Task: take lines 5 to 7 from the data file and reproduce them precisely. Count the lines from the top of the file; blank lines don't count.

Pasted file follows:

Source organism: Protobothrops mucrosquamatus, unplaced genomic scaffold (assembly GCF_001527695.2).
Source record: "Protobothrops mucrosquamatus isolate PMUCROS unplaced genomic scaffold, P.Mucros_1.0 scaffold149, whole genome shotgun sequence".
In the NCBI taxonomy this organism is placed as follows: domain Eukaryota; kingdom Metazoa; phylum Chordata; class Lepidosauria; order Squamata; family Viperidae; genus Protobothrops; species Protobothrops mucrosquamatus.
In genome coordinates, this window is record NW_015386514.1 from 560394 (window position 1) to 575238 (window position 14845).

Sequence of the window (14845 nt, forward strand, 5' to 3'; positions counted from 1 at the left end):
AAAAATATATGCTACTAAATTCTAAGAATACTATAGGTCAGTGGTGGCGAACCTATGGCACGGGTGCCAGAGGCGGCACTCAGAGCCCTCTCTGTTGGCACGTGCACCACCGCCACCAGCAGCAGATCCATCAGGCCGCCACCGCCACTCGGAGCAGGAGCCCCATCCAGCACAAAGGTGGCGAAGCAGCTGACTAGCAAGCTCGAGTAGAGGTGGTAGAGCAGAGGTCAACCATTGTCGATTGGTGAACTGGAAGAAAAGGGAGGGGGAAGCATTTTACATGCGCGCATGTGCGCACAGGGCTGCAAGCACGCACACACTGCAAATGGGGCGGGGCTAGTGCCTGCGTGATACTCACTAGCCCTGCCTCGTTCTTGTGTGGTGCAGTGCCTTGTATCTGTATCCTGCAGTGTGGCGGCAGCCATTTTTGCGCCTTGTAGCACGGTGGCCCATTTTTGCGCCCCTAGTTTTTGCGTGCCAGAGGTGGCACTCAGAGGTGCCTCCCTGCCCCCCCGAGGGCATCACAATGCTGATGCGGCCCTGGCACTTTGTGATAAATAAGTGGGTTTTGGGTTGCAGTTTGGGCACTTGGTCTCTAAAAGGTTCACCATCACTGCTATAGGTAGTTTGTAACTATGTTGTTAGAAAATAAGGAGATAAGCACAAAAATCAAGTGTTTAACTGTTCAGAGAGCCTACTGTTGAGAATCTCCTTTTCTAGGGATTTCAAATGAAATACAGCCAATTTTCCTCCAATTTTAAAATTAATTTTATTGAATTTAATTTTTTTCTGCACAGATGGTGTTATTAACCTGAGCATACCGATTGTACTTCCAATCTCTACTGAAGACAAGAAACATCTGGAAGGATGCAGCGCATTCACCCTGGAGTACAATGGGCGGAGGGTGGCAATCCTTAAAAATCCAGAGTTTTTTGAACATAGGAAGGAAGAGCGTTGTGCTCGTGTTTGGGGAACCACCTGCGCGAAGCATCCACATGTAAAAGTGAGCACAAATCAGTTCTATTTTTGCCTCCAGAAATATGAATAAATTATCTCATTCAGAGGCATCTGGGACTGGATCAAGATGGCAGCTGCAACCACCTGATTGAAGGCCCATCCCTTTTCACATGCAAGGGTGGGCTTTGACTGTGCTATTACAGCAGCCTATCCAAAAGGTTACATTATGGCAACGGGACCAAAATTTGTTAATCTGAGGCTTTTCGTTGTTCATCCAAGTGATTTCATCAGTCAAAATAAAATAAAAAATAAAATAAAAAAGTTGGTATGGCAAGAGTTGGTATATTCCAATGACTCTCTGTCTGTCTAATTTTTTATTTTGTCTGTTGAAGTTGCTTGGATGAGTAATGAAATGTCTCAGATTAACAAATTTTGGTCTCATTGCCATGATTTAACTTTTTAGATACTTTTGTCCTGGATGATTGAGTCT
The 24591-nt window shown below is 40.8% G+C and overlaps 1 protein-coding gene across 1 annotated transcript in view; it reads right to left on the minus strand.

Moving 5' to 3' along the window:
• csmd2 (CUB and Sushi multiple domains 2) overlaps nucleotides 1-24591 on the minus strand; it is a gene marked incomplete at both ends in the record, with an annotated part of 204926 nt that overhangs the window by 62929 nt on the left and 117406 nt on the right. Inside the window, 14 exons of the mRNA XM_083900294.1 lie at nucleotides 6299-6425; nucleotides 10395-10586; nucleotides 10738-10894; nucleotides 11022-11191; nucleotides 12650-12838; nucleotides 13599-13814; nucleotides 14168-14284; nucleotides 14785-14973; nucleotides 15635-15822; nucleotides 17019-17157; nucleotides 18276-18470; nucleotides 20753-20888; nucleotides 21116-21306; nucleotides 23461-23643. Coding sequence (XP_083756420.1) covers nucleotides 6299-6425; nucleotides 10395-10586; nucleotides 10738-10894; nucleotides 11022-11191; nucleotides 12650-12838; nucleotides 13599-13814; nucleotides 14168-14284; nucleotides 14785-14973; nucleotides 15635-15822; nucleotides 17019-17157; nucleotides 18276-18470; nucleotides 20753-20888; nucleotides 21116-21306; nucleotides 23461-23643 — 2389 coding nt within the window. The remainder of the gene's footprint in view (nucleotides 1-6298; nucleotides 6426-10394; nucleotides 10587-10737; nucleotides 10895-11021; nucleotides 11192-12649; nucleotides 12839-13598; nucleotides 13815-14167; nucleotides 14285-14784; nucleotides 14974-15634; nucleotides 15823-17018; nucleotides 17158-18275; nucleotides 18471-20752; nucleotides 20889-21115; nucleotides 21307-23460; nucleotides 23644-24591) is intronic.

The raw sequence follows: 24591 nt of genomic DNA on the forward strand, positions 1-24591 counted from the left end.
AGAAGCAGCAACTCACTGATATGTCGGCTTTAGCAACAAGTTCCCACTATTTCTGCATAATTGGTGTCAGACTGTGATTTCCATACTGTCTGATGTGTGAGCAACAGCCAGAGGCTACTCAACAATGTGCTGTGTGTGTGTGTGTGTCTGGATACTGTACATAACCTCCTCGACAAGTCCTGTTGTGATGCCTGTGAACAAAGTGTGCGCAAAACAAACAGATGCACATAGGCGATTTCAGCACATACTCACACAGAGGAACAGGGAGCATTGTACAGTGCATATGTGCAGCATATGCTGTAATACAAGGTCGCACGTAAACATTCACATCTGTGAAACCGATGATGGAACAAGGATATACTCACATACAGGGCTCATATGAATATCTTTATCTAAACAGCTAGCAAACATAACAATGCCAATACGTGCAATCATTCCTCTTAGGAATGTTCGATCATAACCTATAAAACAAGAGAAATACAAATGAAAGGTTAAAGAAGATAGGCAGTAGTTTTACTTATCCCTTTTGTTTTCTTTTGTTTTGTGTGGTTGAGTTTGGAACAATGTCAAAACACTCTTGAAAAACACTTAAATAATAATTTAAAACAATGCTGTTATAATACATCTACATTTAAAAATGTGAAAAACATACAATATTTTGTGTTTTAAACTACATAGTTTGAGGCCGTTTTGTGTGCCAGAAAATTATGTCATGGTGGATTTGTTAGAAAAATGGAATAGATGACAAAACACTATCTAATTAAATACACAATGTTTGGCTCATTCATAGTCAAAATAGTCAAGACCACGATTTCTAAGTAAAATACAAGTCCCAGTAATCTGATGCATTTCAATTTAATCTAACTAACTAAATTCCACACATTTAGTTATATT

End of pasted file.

Sequence of the window (14845 nt, forward strand, 5' to 3'; positions counted from 1 at the left end):
AAAAATATATGCTACTAAATTCTAAGAATACTATAGGTCAGTGGTGGCGAACCTATGGCACGGGTGCCAGAGGCGGCACTCAGAGCCCTCTCTGTTGGCACGTGCACCACCGCCACCAGCAGCAGATCCATCAGGCCGCCACCGCCACTCGGAGCAGGAGCCCCATCCAGCACAAAGGTGGCGAAGCAGCTGACTAGCAAGCTCGAGTAGAGGTGGTAGAGCAGAGGTCAACCATTGTCGATTGGTGAACTGGAAGAAAAGGGAGGGGGAAGCATTTTACATGCGCGCATGTGCGCACAGGGCTGCAAGCACGCACACACTGCAAATGGGGCGGGGCTAGTGCCTGCGTGATACTCACTAGCCCTGCCTCGTTCTTGTGTGGTGCAGTGCCTTGTATCTGTATCCTGCAGTGTGGCGGCAGCCATTTTTGCGCCTTGTAGCACGGTGGCCCATTTTTGCGCCCCTAGTTTTTGCGTGCCAGAGGTGGCACTCAGAGGTGCCTCCCTGCCCCCCCGAGGGCATCACAATGCTGATGCGGCCCTGGCACTTTGTGATAAATAAGTGGGTTTTGGGTTGCAGTTTGGGCACTTGGTCTCTAAAAGGTTCACCATCACTGCTATAGGTAGTTTGTAACTATGTTGTTAGAAAATAAGGAGATAAGCACAAAAATCAAGTGTTTAACTGTTCAGAGAGCCTACTGTTGAGAATCTCCTTTTCTAGGGATTTCAAATGAAATACAGCCAATTTTCCTCCAATTTTAAAATTAATTTTATTGAATTTAATTTTTTTCTGCACAGATGGTGTTATTAACCTGAGCATACCGATTGTACTTCCAATCTCTACTGAAGACAAGAAACATCTGGAAGGATGCAGCGCATTCACCCTGGAGTACAATGGGCGGAGGGTGGCAATCCTTAAAAATCCAGAGTTTTTTGAACATAGGAAGGAAGAGCGTTGTGCTCGTGTTTGGGGAACCACCTGCGCGAAGCATCCACATGTAAAAGTGAGCACAAATCAGTTCTATTTTTGCCTCCAGAAATATGAATAAATTATCTCATTCAGAGGCATCTGGGACTGGATCAAGATGGCAGCTGCAACCACCTGATTGAAGGCCCATCCCTTTTCACATGCAAGGGTGGGCTTTGACTGTGCTATTACAGCAGCCTATCCAAAAGGTTACATTATGGCAACGGGACCAAAATTTGTTAATCTGAGGCTTTTCGTTGTTCATCCAAGTGATTTCATCAGTCAAAATAAAATAAAAAATAAAATAAAAAAGTTGGTATGGCAAGAGTTGGTATATTCCAATGACTCTCTGTCTGTCTAATTTTTTATTTTGTCTGTTGAAGTTGCTTGGATGAGTAATGAAATGTCTCAGATTAACAAATTTTGGTCTCATTGCCATGATTTAACTTTTTAGATACTTTTGTCCTGGATGATTGAGTCT
The 24591-nt window shown below is 40.8% G+C and overlaps 1 protein-coding gene across 1 annotated transcript in view; it reads right to left on the minus strand.